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In a Flyover State: The New Era of Betting On Yourself

I don’t care what you say about Glenn Beck’s politics or outlook on life or our country, but one thing is pretty hard to argue with: He is a dynamic broadcaster. It’s pretty hard to find anyone who has ever seen or heard one of his shows, or has seen coverage of him, that just shrugs and doesn’t have much of an opinion about the soon-to-be ex-Fox News star.

Therein lies the power of Glenn Beck. He is more than polarizing. He definitely elicits a rabid response one way or the other—most people either love or loathe him. And while his ratings have been dropping amidst a sense that his shtick had run its course on Fox News Channel, he still has a massive following to be sure.

So when Beck and Roger Ailes signed their divorce papers recently, it signaled the latest instance of a personality who seemingly believes he is bigger than the media outlet on which he made much of his impact. And given the long tail, and viewership fragmentation becoming more prevalent every day as technology reinvents the way we digest media, some of these media celebrities may just be right: Personal brands are becoming as bankable as networks.

Beck is hardly the first person of this ilk to test new waters, regardless of where he ends up.

We have seen Howard Stern leave terrestrial radio for satellite radio and apparently take millions of listeners with him. While it is argued by some that he weakened his position in the Zeitgeist when he made the move, checking out his Alist guests and the numbers he draws when he makes television talk show appearances, from David Letterman to Piers Morgan, counters that thinking.

Obviously, Keith Olbermann took a page out of the same playbook when he inevitably wore out his welcome—as he tends to—this time at MSNBC. With Olbermann’s decision to go to minnow Current TV, he, Joel Hyatt and Al Gore are banking on the fact that a personality is the show, not the network.

You could also argue that Conan O’Brien fits into this mold. Fired from The Tonight Show as we know it traditionally, he took his ball and went home rather than staying at NBC, betting on his personal brand by fleeing to an unknown space—late night on TBS.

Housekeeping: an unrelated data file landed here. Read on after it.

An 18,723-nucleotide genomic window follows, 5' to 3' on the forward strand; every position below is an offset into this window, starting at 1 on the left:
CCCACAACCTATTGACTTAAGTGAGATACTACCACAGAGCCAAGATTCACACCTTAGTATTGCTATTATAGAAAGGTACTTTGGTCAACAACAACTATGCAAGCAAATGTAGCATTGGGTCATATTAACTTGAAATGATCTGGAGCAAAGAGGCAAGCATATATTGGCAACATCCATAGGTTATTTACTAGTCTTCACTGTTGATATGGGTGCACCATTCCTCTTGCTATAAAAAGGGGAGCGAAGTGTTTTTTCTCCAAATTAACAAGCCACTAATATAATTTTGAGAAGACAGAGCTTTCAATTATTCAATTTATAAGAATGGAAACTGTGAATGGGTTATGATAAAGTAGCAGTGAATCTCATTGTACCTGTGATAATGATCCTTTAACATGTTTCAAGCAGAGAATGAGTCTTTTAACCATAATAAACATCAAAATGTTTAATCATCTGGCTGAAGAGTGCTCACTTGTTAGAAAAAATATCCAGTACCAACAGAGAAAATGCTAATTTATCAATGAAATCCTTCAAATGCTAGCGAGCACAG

And now it will be Beck’s turn. In the coming days, weeks or months (if not by the time this column runs), he will announce his next television stop. While B&C reported last week that syndication does not seem to be an option, as his hard-core views don’t play well in that space, according to executives who would hire him, he will surely set up shop and bring his legion to a new cable television home. Or Netflix. I guess you need to say that now.

So it seems with these four big names—all linked by big egos, big and polarizing talent, and bigger followings— we have firmly stepped into a new era.

There are still plenty of franchises that endure big changes, the typical example being NBC’s longrunning Todayshow, which most recently didn’t miss a beat when Meredith Vieira replaced Katie Couric, and probably won’t if and when its current big names move on. Go ahead and add American Idol, which is rewriting conventional wisdom by improbably still slaying the Nielsens even in its tenth year and having lost its biggest star before this season. However, these are long-running shows that are built as much around a successful format as they are around their hosts or judges.

But today we are seeing a new trend in which highlypaid, popular and often tough-to-manage talent are willing to shun the safe harbor of the networks that helped make them and, instead, bet on themselves as they try to ply their trade in places that, as PR-types would say, have upside (translation: no one watches or listens).

Fox News will replace Glenn Beck and not miss a step (for the record, my vote is for Fox News’ own Megyn Kelly to step in) because Roger Ailes simply makes TV stars better than anyone else in this game right now.

As for Beck, he will test the waters that seem to be getting more and more inviting—when big, brash people make big, brash bets that they are bigger (and brasher) than a network. Turns out Glenn Beck doesn’t need to diagram the long tail on a chalkboard. His own career is now doing it for all of us.